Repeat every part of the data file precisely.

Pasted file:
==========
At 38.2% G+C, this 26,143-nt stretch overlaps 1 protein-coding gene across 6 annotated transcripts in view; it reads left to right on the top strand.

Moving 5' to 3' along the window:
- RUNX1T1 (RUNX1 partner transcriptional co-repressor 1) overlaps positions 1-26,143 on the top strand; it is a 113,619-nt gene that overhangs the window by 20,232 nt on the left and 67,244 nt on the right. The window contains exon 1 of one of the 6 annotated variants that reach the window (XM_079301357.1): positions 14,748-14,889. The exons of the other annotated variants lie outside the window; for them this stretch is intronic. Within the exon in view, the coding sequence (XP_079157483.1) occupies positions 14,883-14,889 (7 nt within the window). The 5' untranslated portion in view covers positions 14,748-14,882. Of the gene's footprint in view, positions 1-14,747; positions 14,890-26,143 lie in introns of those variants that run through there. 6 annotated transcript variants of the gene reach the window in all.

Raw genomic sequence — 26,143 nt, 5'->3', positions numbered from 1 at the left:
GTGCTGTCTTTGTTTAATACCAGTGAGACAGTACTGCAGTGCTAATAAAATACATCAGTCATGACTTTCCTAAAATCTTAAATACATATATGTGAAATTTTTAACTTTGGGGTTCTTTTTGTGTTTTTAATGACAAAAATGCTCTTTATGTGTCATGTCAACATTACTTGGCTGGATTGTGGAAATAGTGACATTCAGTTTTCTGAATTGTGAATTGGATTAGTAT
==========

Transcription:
At 38.2% G+C, this 26,143-nt stretch overlaps 1 protein-coding gene across 6 annotated transcripts in view; it reads left to right on the top strand.

Moving 5' to 3' along the window:
- RUNX1T1 (RUNX1 partner transcriptional co-repressor 1) overlaps positions 1-26,143 on the top strand; it is a 113,619-nt gene that overhangs the window by 20,232 nt on the left and 67,244 nt on the right. The window contains exon 1 of one of the 6 annotated variants that reach the window (XM_079301357.1): positions 14,748-14,889. The exons of the other annotated variants lie outside the window; for them this stretch is intronic. Within the exon in view, the coding sequence (XP_079157483.1) occupies positions 14,883-14,889 (7 nt within the window). The 5' untranslated portion in view covers positions 14,748-14,882. Of the gene's footprint in view, positions 1-14,747; positions 14,890-26,143 lie in introns of those variants that run through there. 6 annotated transcript variants of the gene reach the window in all.

Raw genomic sequence — 26,143 nt, 5'->3', positions numbered from 1 at the left:
GTGCTGTCTTTGTTTAATACCAGTGAGACAGTACTGCAGTGCTAATAAAATACATCAGTCATGACTTTCCTAAAATCTTAAATACATATATGTGAAATTTTTAACTTTGGGGTTCTTTTTGTGTTTTTAATGACAAAAATGCTCTTTATGTGTCATGTCAACATTACTTGGCTGGATTGTGGAAATAGTGACATTCAGTTTTCTGAATTGTGAATTGGATTAGTAT